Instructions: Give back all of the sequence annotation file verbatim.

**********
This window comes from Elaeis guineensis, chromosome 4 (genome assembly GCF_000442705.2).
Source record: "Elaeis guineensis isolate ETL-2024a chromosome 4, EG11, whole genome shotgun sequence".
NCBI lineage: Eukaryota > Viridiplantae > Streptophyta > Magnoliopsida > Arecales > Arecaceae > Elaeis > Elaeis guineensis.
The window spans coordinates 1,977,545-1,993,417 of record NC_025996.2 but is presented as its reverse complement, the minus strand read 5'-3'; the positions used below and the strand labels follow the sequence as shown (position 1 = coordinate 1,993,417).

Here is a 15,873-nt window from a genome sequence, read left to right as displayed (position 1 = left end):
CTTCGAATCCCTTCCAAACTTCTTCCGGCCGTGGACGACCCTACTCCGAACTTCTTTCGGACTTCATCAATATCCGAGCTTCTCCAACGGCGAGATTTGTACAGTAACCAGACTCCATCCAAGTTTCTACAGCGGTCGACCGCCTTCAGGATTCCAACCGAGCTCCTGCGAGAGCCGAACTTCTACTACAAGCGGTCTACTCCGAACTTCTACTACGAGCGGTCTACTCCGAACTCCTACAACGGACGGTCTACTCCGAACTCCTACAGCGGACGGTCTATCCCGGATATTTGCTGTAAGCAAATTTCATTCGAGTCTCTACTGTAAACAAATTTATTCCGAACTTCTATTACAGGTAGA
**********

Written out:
This window comes from Elaeis guineensis, chromosome 4 (genome assembly GCF_000442705.2).
Source record: "Elaeis guineensis isolate ETL-2024a chromosome 4, EG11, whole genome shotgun sequence".
NCBI lineage: Eukaryota > Viridiplantae > Streptophyta > Magnoliopsida > Arecales > Arecaceae > Elaeis > Elaeis guineensis.
The window spans coordinates 1,977,545-1,993,417 of record NC_025996.2 but is presented as its reverse complement, the minus strand read 5'-3'; the positions used below and the strand labels follow the sequence as shown (position 1 = coordinate 1,993,417).

Here is a 15,873-nt window from a genome sequence, read left to right as displayed (position 1 = left end):
CTTCGAATCCCTTCCAAACTTCTTCCGGCCGTGGACGACCCTACTCCGAACTTCTTTCGGACTTCATCAATATCCGAGCTTCTCCAACGGCGAGATTTGTACAGTAACCAGACTCCATCCAAGTTTCTACAGCGGTCGACCGCCTTCAGGATTCCAACCGAGCTCCTGCGAGAGCCGAACTTCTACTACAAGCGGTCTACTCCGAACTTCTACTACGAGCGGTCTACTCCGAACTCCTACAACGGACGGTCTACTCCGAACTCCTACAGCGGACGGTCTATCCCGGATATTTGCTGTAAGCAAATTTCATTCGAGTCTCTACTGTAAACAAATTTATTCCGAACTTCTATTACAGGTAGA